Gene that causes cells to become cancerous could be useful marker for early detection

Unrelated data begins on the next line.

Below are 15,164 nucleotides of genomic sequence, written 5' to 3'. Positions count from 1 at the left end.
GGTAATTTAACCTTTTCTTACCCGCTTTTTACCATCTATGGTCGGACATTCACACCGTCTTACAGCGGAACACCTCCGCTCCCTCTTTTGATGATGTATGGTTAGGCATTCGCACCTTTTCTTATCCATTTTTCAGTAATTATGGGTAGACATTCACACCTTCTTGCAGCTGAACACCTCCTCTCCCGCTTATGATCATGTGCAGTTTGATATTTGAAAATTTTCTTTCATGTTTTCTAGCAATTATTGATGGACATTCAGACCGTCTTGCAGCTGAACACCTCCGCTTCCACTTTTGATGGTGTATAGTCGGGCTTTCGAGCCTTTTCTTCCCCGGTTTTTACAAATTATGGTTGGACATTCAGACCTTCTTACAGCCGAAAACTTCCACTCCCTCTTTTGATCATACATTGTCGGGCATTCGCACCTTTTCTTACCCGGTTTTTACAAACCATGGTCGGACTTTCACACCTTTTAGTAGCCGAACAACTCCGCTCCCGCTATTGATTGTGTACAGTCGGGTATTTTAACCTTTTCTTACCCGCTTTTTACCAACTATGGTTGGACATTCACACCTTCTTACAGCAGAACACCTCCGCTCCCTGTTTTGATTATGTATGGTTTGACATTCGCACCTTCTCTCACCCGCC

Research from Queen Mary, University of London has uncovered a mechanism which causes normal cells to turn cancerous. Lead investigator Muy-Teck Teh said the team found that the FOXM1 gene initiates patterns similar to cancer cells. "This research has important clinical implications for early cancer diagnosis, prevention and treatment,” he said. “We knew the FOXM1 gene is present in almost all different types of human cancers so we wanted to understand how excessive levels of it cause normal cells to become cancer-like.” Normal cells inherit specific instructions or 'memory' patterns by masking and unmasking parts of their DNA. Maintaining the correct memory patterns is important for normal cell function and disturbing the pattern can lead to cancer. The researchers introduced FOXM1 to normal cells from the mouth and identified several patterns that could be responsible for initiating cancer.